These are the basic steps to creating a post-divorce budget, so that you can gain clarity and control over your financial life as you build your independence.
Set aside two hours to take a detailed look at your finances. Beforehand, prepare your financial documents and login information for your online accounts.
Write down all the things you’d like to accomplish in the next year, and estimate what they’ll cost. These are your short-term goals. Then, consider the bigger picture and record broader goals like retirement or sending your children to college.
List and tally up all sources of money that you regularly receive, including those that may result from your divorce. This includes employment checks, alimony and child support.
Now, list your regular expenditures. This includes fixed expenses like mortgage and utilities, as well as variable expenses, like entertainment and dining out.
With your income and expenses in hand, you can fine-tune your budget, adjusting it to fit your lifestyle and goals. If your income doesn’t cover your spending, start by reviewing your variable expenses.
Make sure you are surrounded by a strong personal and professional support system. This includes accountants and financial professionals, as well as friends and personal advisors.
Now that you’ve created a budget, make sure you have a process for following and adjusting it. Your dream team, combined with budgeting software and other tools, can help you do just that.
The divorce transition hinges on the expertise of the professionals involved. Here is a list of the most important specialists to have in your corner, and the significance of their roles.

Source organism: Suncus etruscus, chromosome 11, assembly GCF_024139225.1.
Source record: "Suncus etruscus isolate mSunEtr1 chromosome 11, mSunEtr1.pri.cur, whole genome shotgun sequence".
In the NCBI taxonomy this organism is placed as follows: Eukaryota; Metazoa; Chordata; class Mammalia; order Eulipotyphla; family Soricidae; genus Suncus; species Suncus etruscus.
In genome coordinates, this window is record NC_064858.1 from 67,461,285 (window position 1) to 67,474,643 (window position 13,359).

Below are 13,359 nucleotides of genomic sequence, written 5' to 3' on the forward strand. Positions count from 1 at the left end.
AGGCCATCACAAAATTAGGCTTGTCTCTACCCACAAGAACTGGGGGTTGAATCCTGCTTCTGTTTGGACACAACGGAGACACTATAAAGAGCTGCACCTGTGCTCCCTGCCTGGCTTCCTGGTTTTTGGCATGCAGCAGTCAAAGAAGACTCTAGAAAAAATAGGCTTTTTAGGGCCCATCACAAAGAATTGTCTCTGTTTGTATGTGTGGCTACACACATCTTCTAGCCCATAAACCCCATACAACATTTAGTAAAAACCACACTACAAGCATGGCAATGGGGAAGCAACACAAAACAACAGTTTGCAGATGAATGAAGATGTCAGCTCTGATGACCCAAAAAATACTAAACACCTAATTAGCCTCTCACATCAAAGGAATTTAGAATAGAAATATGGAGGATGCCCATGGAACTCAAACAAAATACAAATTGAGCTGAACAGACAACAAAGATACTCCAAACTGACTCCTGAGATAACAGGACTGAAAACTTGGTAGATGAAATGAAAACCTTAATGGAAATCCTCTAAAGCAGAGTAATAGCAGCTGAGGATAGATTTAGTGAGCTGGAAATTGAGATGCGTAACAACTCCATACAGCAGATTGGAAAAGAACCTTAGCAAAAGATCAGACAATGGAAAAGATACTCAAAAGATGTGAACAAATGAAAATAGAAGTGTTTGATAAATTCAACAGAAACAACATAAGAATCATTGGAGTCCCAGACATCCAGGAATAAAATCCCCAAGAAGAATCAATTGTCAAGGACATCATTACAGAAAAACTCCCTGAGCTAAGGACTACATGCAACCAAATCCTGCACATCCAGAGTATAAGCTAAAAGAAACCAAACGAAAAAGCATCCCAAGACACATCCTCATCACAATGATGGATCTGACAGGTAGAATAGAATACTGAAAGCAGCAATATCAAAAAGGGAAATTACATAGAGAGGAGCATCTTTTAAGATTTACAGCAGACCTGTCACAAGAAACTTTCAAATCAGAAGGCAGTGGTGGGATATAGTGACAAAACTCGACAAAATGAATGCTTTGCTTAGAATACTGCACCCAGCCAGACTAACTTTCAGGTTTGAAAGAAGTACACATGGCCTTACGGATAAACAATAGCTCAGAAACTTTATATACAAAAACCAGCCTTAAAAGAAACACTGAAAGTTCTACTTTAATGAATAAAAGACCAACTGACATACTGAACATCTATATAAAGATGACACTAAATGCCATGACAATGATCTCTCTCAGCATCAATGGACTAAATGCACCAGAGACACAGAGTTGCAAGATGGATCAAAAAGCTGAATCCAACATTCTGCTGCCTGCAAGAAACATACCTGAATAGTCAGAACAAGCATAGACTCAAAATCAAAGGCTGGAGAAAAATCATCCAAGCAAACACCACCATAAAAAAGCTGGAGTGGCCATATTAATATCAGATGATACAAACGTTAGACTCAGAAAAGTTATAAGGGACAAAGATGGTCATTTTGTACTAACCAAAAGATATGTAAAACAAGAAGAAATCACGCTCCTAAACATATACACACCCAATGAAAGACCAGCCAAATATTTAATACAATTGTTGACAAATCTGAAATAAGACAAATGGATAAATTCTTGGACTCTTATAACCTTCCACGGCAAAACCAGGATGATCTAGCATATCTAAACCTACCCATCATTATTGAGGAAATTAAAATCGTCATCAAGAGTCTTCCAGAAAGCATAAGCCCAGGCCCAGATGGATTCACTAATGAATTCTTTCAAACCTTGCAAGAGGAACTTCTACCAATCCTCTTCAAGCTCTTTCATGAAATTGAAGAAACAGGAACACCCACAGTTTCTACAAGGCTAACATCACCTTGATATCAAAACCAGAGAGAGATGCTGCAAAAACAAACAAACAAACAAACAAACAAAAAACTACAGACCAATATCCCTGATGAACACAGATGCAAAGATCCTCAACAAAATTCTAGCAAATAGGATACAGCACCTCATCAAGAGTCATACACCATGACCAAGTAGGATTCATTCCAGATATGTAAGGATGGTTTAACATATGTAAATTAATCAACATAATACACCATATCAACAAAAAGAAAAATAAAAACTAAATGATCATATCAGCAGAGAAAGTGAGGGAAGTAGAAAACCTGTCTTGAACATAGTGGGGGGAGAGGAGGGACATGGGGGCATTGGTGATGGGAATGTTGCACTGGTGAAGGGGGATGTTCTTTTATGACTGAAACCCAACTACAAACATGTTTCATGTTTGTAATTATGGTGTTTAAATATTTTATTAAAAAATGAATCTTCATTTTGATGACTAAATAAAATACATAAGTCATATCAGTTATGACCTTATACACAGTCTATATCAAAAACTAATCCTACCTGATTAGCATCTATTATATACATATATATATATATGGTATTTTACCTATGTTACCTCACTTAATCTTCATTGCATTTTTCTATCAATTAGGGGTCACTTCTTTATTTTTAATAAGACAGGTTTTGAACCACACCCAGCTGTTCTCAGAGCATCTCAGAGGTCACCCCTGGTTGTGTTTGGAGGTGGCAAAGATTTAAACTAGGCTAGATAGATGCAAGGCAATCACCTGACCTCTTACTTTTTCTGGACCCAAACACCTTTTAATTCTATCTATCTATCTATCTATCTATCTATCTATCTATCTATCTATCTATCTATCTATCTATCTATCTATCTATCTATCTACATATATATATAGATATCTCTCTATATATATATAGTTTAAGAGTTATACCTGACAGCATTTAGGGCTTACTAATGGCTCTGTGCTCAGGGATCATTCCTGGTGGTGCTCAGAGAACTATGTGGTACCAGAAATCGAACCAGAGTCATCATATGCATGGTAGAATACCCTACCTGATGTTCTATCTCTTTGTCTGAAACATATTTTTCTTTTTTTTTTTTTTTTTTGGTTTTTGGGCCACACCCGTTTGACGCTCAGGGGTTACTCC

It is essential to partner with a legal professional whose integrity you trust and whose expertise you can rely on. It is also important that your legal counsel is in communication with your financial and tax advisors.
Accountants will examine the details of your present-day financial life, and they may be called upon to calculate the taxes on dividing property and the effects of child support and spousal support over a brief period. They may also perform an audit of account activity or to perform forensic accounting functions to help uncover “hidden assets.”
The role of the CFP® professional is to help you achieve their financial goals in the context of the divorce transition and over the long term. They will create financial projections based on certain assumptions and they will keep you moving toward stated objectives.
The role of the CDFA® professional is to help both you and your attorney understand how the financial decisions made today will impact your financial future. These professionals go through intensive training programs focused on the financial issues associated with divorce, so that they can identify and analyze potential issues related to property division, tax, pension plans, matrimonial homes, insurance, settlements, budgeting and lifestyle.
The easiest way to get objective, expert perspectives on today’s most pressing financial topics.